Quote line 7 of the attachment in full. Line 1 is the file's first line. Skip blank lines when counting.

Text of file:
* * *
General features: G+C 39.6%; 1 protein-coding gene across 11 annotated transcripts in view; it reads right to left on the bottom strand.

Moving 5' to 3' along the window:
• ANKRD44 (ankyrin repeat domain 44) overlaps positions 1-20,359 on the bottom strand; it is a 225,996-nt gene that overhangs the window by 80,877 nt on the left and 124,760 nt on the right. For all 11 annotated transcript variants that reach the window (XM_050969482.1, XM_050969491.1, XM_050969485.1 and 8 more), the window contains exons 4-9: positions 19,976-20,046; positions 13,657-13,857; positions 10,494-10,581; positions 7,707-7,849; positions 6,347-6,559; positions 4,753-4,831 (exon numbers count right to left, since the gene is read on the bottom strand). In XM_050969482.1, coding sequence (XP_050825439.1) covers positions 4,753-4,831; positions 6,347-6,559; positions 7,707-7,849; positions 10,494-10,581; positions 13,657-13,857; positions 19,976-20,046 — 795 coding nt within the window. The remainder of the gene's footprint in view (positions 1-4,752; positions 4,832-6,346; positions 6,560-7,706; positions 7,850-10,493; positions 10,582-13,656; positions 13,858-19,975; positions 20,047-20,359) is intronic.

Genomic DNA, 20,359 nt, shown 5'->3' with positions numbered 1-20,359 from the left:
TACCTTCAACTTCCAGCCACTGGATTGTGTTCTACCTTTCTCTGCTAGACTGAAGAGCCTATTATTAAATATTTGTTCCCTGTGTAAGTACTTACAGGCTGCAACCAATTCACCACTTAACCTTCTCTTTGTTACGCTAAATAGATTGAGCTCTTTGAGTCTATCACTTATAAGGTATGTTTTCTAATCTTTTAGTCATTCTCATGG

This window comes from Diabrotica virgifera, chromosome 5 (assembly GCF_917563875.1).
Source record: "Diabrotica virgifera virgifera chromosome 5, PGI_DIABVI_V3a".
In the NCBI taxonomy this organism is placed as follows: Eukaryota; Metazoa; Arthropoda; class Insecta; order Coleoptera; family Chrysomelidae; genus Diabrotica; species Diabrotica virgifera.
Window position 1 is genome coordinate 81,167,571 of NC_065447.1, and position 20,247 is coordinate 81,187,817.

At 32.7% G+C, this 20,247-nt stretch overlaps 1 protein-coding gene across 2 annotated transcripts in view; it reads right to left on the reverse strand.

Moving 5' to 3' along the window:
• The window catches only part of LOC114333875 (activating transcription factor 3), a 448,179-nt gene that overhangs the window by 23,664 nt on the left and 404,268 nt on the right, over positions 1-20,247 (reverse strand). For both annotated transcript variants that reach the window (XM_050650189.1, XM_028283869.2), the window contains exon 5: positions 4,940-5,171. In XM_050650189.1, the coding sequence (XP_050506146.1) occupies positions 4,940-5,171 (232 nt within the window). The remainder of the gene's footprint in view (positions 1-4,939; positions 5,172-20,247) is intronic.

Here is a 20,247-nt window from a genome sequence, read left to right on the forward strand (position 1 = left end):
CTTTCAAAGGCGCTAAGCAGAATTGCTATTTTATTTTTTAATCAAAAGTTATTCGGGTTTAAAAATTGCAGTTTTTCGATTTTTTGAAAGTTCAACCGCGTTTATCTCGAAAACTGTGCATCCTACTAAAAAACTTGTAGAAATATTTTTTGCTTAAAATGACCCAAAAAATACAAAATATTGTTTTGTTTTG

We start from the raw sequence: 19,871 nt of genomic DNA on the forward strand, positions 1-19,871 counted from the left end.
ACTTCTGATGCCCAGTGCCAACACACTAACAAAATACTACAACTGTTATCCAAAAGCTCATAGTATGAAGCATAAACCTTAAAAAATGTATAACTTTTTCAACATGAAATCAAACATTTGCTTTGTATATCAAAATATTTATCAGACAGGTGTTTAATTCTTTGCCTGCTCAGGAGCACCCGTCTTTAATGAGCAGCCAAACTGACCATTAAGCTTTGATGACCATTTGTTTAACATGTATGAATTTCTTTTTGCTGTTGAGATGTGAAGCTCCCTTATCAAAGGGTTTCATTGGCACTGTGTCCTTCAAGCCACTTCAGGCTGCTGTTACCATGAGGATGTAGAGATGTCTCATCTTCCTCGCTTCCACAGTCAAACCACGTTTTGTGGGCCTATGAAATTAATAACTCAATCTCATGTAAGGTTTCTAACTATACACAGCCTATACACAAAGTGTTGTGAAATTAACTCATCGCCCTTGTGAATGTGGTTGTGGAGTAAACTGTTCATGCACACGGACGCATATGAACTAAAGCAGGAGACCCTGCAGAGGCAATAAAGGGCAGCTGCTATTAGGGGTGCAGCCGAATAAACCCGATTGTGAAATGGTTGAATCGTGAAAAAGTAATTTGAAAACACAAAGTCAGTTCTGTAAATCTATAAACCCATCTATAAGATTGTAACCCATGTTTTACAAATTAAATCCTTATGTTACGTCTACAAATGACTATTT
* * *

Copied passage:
Source record: "Diabrotica virgifera virgifera chromosome 5, PGI_DIABVI_V3a".